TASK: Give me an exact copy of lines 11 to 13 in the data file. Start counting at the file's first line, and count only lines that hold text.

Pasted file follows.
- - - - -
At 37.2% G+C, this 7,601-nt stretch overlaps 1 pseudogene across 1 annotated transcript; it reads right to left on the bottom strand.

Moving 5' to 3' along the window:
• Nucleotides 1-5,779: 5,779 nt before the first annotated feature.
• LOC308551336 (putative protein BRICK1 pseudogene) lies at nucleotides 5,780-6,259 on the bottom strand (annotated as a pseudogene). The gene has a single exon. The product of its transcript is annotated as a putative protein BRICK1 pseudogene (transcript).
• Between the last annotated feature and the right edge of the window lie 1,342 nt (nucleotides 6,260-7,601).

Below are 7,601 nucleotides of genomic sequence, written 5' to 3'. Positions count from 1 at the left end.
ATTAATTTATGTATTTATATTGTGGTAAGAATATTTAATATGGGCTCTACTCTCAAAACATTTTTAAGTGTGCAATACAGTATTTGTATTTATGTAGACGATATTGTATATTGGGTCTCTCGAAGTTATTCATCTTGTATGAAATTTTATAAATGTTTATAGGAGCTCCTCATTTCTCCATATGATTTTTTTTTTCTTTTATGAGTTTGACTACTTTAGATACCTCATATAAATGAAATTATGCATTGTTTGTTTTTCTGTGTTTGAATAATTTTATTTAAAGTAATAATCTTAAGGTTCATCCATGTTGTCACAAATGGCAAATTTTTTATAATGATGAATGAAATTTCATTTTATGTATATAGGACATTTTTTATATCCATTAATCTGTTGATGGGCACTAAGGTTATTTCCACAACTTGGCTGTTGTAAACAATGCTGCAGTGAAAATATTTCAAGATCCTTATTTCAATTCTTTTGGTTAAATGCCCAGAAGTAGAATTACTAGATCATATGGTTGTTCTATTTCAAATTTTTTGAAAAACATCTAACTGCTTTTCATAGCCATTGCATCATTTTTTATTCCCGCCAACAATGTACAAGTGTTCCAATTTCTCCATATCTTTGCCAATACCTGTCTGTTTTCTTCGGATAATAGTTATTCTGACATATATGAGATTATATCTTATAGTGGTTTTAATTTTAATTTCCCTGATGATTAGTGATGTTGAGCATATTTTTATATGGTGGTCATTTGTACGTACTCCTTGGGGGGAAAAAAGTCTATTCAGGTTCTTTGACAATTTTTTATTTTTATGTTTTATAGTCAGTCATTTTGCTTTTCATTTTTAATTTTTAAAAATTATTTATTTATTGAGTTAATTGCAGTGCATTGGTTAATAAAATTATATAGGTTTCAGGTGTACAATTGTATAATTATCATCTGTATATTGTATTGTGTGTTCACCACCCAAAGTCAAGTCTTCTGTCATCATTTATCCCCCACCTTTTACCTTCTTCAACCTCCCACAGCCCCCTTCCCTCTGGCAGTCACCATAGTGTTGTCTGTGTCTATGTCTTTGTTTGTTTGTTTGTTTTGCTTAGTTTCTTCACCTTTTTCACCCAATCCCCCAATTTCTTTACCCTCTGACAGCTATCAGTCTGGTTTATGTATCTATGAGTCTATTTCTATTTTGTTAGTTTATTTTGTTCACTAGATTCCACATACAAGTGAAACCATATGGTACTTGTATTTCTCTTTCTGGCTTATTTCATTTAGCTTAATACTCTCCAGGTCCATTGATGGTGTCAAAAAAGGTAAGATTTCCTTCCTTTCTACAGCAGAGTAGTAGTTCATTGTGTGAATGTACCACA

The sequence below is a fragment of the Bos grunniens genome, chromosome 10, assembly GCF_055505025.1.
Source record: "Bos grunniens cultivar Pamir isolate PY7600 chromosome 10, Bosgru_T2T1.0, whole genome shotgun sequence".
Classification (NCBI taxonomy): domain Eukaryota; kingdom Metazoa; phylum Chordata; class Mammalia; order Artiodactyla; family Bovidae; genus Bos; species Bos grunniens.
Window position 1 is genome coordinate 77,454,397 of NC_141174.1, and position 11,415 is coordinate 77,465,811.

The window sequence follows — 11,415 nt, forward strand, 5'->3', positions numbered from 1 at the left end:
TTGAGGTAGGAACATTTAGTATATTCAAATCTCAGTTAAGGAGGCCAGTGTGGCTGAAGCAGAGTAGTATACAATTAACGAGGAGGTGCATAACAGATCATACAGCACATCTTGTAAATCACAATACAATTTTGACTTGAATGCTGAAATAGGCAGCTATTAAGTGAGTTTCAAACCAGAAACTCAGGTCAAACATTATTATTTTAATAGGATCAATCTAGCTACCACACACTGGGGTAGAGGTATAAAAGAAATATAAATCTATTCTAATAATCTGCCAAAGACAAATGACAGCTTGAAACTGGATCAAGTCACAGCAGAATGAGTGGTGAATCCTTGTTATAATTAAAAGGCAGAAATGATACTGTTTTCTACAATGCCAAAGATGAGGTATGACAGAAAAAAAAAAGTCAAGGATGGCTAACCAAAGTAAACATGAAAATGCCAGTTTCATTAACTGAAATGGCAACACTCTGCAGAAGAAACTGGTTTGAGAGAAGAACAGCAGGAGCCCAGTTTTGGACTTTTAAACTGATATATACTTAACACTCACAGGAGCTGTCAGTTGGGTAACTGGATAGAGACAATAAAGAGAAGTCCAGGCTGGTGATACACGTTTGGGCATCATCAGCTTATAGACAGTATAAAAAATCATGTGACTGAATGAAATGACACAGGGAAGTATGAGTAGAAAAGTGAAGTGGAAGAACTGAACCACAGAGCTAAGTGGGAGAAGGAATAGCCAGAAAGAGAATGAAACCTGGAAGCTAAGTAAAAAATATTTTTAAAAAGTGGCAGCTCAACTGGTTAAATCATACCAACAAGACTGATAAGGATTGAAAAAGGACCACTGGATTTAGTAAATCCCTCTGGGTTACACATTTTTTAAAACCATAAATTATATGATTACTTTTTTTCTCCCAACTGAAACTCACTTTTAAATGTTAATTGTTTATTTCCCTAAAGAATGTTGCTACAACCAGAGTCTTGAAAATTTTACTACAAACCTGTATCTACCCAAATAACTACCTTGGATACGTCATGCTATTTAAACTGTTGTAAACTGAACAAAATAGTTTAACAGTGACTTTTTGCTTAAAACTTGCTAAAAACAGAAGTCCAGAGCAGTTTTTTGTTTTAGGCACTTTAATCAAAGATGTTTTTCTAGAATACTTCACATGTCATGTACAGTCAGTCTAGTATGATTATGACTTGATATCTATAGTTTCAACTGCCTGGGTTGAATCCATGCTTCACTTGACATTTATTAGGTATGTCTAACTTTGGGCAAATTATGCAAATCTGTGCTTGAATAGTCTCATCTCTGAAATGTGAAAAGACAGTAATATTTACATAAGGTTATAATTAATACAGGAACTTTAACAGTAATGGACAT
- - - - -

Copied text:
Window position 1 is genome coordinate 77,454,397 of NC_141174.1, and position 11,415 is coordinate 77,465,811.

The window sequence follows — 11,415 nt, forward strand, 5'->3', positions numbered from 1 at the left end:
TTGAGGTAGGAACATTTAGTATATTCAAATCTCAGTTAAGGAGGCCAGTGTGGCTGAAGCAGAGTAGTATACAATTAACGAGGAGGTGCATAACAGATCATACAGCACATCTTGTAAATCACAATACAATTTTGACTTGAATGCTGAAATAGGCAGCTATTAAGTGAGTTTCAAACCAGAAACTCAGGTCAAACATTATTATTTTAATAGGATCAATCTAGCTACCACACACTGGGGTAGAGGTATAAAAGAAATATAAATCTATTCTAATAATCTGCCAAAGACAAATGACAGCTTGAAACTGGATCAAGTCACAGCAGAATGAGTGGTGAATCCTTGTTATAATTAAAAGGCAGAAATGATACTGTTTTCTACAATGCCAAAGATGAGGTATGACAGAAAAAAAAAAGTCAAGGATGGCTAACCAAAGTAAACATGAAAATGCCAGTTTCATTAACTGAAATGGCAACACTCTGCAGAAGAAACTGGTTTGAGAGAAGAACAGCAGGAGCCCAGTTTTGGACTTTTAAACTGATATATACTTAACACTCACAGGAGCTGTCAGTTGGGTAACTGGATAGAGACAATAAAGAGAAGTCCAGGCTGGTGATACACGTTTGGGCATCATCAGCTTATAGACAGTATAAAAAATCATGTGACTGAATGAAATGACACAGGGAAGTATGAGTAGAAAAGTGAAGTGGAAGAACTGAACCACAGAGCTAAGTGGGAGAAGGAATAGCCAGAAAGAGAATGAAACCTGGAAGCTAAGTAAAAAATATTTTTAAAAAGTGGCAGCTCAACTGGTTAAATCATACCAACAAGACTGATAAGGATTGAAAAAGGACCACTGGATTTAGTAAATCCCTCTGGGTTACACATTTTTTAAAACCATAAATTATATGATTACTTTTTTTCTCCCAACTGAAACTCACTTTTAAATGTTAATTGTTTATTTCCCTAAAGAATGTTGCTACAACCAGAGTCTTGAAAATTTTACTACAAACCTGTATCTACCCAAATAACTACCTTGGATACGTCATGCTATTTAAACTGTTGTAAACTGAACAAAATAGTTTAACAGTGACTTTTTGCTTAAAACTTGCTAAAAACAGAAGTCCAGAGCAGTTTTTTGTTTTAGGCACTTTAATCAAAGATGTTTTTCTAGAATACTTCACATGTCATGTACAGTCAGTCTAGTATGATTATGACTTGATATCTATAGTTTCAACTGCCTGGGTTGAATCCATGCTTCACTTGACATTTATTAGGTATGTCTAACTTTGGGCAAATTATGCAAATCTGTGCTTGAATAGTCTCATCTCTGAAATGTGAAAAGACAGTAATATTTACATAAGGTTATAATTAATACAGGAACTTTAACAGTAATGGACAT